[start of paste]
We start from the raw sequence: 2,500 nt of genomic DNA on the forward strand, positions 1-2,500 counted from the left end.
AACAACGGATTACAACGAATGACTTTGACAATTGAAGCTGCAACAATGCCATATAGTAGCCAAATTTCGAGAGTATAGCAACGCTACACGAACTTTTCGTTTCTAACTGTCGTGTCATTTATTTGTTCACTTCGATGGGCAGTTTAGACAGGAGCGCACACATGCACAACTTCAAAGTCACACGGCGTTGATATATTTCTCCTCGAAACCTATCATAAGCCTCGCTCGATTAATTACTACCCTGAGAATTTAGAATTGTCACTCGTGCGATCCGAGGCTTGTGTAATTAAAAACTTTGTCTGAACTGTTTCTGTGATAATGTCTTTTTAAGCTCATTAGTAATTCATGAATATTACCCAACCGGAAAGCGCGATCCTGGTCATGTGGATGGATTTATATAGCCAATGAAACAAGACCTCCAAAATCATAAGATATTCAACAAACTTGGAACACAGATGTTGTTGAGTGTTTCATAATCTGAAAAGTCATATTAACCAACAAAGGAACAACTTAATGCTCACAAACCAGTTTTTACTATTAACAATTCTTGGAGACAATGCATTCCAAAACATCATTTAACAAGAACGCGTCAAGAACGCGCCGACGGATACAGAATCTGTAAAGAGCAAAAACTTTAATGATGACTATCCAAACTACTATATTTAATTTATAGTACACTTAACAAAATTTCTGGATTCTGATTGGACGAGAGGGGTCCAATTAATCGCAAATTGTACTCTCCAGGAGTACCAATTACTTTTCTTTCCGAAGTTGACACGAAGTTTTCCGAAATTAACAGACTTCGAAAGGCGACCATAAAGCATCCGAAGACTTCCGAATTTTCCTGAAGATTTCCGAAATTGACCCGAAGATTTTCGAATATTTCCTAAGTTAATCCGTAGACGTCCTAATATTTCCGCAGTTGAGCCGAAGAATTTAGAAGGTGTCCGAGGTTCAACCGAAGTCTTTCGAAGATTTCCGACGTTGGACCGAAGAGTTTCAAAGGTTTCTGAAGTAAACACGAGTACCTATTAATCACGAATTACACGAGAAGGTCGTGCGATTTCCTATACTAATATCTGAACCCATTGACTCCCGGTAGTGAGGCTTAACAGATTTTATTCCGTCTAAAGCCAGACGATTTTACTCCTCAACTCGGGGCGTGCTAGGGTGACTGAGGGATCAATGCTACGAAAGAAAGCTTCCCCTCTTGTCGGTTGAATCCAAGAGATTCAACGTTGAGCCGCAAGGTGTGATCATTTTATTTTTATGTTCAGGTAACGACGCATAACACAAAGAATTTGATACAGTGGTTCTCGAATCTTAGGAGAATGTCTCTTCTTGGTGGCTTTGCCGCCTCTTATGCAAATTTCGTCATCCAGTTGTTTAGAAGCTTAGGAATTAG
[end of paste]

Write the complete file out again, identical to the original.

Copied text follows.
We start from the raw sequence: 2,500 nt of genomic DNA on the forward strand, positions 1-2,500 counted from the left end.
AACAACGGATTACAACGAATGACTTTGACAATTGAAGCTGCAACAATGCCATATAGTAGCCAAATTTCGAGAGTATAGCAACGCTACACGAACTTTTCGTTTCTAACTGTCGTGTCATTTATTTGTTCACTTCGATGGGCAGTTTAGACAGGAGCGCACACATGCACAACTTCAAAGTCACACGGCGTTGATATATTTCTCCTCGAAACCTATCATAAGCCTCGCTCGATTAATTACTACCCTGAGAATTTAGAATTGTCACTCGTGCGATCCGAGGCTTGTGTAATTAAAAACTTTGTCTGAACTGTTTCTGTGATAATGTCTTTTTAAGCTCATTAGTAATTCATGAATATTACCCAACCGGAAAGCGCGATCCTGGTCATGTGGATGGATTTATATAGCCAATGAAACAAGACCTCCAAAATCATAAGATATTCAACAAACTTGGAACACAGATGTTGTTGAGTGTTTCATAATCTGAAAAGTCATATTAACCAACAAAGGAACAACTTAATGCTCACAAACCAGTTTTTACTATTAACAATTCTTGGAGACAATGCATTCCAAAACATCATTTAACAAGAACGCGTCAAGAACGCGCCGACGGATACAGAATCTGTAAAGAGCAAAAACTTTAATGATGACTATCCAAACTACTATATTTAATTTATAGTACACTTAACAAAATTTCTGGATTCTGATTGGACGAGAGGGGTCCAATTAATCGCAAATTGTACTCTCCAGGAGTACCAATTACTTTTCTTTCCGAAGTTGACACGAAGTTTTCCGAAATTAACAGACTTCGAAAGGCGACCATAAAGCATCCGAAGACTTCCGAATTTTCCTGAAGATTTCCGAAATTGACCCGAAGATTTTCGAATATTTCCTAAGTTAATCCGTAGACGTCCTAATATTTCCGCAGTTGAGCCGAAGAATTTAGAAGGTGTCCGAGGTTCAACCGAAGTCTTTCGAAGATTTCCGACGTTGGACCGAAGAGTTTCAAAGGTTTCTGAAGTAAACACGAGTACCTATTAATCACGAATTACACGAGAAGGTCGTGCGATTTCCTATACTAATATCTGAACCCATTGACTCCCGGTAGTGAGGCTTAACAGATTTTATTCCGTCTAAAGCCAGACGATTTTACTCCTCAACTCGGGGCGTGCTAGGGTGACTGAGGGATCAATGCTACGAAAGAAAGCTTCCCCTCTTGTCGGTTGAATCCAAGAGATTCAACGTTGAGCCGCAAGGTGTGATCATTTTATTTTTATGTTCAGGTAACGACGCATAACACAAAGAATTTGATACAGTGGTTCTCGAATCTTAGGAGAATGTCTCTTCTTGGTGGCTTTGCCGCCTCTTATGCAAATTTCGTCATCCAGTTGTTTAGAAGCTTAGGAATTAG